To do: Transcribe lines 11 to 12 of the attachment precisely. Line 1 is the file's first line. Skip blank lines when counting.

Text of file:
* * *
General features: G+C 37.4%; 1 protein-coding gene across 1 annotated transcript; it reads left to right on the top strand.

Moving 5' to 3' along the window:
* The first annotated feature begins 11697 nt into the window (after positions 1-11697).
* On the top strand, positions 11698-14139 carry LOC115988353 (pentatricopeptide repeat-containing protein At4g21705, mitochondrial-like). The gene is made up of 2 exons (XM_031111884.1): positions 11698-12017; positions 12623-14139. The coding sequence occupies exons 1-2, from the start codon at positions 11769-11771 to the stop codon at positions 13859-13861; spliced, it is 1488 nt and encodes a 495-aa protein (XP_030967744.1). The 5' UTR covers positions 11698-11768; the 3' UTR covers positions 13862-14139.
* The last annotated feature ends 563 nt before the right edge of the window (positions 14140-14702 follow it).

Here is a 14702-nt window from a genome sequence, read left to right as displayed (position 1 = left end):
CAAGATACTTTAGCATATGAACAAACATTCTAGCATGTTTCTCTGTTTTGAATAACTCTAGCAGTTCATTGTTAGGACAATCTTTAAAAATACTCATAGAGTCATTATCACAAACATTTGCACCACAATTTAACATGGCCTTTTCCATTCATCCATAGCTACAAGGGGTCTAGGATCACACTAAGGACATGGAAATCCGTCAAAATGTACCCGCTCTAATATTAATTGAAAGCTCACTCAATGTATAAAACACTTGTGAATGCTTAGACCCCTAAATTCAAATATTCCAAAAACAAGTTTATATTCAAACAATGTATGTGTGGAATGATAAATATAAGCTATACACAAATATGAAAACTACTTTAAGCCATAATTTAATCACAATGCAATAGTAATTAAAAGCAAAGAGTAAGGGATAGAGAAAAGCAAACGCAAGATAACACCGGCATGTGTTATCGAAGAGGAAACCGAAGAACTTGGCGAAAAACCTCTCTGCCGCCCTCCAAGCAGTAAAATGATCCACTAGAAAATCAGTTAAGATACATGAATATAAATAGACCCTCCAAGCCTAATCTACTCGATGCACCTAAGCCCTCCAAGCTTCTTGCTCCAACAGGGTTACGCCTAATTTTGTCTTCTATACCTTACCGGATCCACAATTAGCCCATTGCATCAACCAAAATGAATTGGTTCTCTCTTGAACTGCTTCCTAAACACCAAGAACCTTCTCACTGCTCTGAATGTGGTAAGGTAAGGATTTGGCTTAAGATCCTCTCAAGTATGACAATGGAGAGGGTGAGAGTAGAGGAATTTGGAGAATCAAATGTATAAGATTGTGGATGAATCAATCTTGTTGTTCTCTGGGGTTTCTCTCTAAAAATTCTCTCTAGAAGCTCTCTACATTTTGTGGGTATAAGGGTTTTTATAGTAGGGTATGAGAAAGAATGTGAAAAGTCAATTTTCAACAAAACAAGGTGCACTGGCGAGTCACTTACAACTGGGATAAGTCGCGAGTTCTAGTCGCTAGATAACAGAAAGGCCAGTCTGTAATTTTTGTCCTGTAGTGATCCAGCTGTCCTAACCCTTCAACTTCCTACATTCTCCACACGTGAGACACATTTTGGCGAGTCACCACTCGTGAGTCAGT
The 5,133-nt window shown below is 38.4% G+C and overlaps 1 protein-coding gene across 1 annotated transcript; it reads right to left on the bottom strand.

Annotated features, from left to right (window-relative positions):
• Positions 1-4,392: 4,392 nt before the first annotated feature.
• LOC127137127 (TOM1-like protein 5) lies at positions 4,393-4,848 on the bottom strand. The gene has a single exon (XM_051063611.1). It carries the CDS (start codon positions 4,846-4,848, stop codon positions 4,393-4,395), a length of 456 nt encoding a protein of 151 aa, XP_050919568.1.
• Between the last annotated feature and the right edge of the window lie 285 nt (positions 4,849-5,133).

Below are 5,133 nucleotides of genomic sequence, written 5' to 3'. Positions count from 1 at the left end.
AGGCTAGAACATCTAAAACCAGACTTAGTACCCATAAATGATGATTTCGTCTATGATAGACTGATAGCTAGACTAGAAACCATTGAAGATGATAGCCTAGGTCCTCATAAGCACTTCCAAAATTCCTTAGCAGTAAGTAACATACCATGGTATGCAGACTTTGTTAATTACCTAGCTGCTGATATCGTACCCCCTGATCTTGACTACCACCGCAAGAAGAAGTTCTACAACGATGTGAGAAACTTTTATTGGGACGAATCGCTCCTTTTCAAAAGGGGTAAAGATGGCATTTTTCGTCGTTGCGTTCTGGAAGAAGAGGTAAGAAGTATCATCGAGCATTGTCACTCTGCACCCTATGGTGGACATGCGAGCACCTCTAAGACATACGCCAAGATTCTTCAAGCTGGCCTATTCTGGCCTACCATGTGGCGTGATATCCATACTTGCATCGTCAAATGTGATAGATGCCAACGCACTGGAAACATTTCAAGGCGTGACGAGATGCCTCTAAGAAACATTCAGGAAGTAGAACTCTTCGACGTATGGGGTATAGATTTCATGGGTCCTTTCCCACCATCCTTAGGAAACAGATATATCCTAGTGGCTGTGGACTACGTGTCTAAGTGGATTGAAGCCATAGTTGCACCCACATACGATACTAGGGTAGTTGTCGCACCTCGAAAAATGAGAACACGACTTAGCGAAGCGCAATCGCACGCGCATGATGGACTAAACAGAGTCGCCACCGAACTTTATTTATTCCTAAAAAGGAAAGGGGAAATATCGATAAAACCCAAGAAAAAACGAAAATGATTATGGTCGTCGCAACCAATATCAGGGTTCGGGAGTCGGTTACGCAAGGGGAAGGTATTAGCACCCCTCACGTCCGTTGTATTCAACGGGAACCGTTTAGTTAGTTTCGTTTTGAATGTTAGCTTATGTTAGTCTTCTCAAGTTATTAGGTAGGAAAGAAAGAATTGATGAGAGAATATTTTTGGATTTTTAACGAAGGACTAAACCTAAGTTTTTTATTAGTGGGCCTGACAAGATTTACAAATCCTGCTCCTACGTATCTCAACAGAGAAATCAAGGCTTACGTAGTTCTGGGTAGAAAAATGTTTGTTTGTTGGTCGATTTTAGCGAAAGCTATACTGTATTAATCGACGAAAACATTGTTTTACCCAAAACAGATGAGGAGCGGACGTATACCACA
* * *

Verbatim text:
• LOC127137127 (TOM1-like protein 5) lies at positions 4,393-4,848 on the bottom strand. The gene has a single exon (XM_051063611.1). It carries the CDS (start codon positions 4,846-4,848, stop codon positions 4,393-4,395), a length of 456 nt encoding a protein of 151 aa, XP_050919568.1.
• Between the last annotated feature and the right edge of the window lie 285 nt (positions 4,849-5,133).